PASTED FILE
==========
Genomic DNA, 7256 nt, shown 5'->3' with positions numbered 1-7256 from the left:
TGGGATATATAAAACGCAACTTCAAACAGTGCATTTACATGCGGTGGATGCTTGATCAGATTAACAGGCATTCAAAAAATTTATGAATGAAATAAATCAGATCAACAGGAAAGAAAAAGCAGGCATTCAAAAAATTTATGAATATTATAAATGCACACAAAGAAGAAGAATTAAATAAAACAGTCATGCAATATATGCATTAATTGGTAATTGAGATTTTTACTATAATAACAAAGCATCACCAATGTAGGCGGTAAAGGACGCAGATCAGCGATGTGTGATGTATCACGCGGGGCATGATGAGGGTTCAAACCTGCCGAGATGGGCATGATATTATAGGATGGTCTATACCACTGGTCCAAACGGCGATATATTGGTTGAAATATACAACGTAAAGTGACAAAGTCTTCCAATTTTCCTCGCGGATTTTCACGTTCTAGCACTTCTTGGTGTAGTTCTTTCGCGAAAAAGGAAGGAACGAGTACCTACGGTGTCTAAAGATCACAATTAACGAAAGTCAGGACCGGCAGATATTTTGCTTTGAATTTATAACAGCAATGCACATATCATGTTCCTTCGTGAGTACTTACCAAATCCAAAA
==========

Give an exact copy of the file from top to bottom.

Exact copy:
Genomic DNA, 7256 nt, shown 5'->3' with positions numbered 1-7256 from the left:
TGGGATATATAAAACGCAACTTCAAACAGTGCATTTACATGCGGTGGATGCTTGATCAGATTAACAGGCATTCAAAAAATTTATGAATGAAATAAATCAGATCAACAGGAAAGAAAAAGCAGGCATTCAAAAAATTTATGAATATTATAAATGCACACAAAGAAGAAGAATTAAATAAAACAGTCATGCAATATATGCATTAATTGGTAATTGAGATTTTTACTATAATAACAAAGCATCACCAATGTAGGCGGTAAAGGACGCAGATCAGCGATGTGTGATGTATCACGCGGGGCATGATGAGGGTTCAAACCTGCCGAGATGGGCATGATATTATAGGATGGTCTATACCACTGGTCCAAACGGCGATATATTGGTTGAAATATACAACGTAAAGTGACAAAGTCTTCCAATTTTCCTCGCGGATTTTCACGTTCTAGCACTTCTTGGTGTAGTTCTTTCGCGAAAAAGGAAGGAACGAGTACCTACGGTGTCTAAAGATCACAATTAACGAAAGTCAGGACCGGCAGATATTTTGCTTTGAATTTATAACAGCAATGCACATATCATGTTCCTTCGTGAGTACTTACCAAATCCAAAA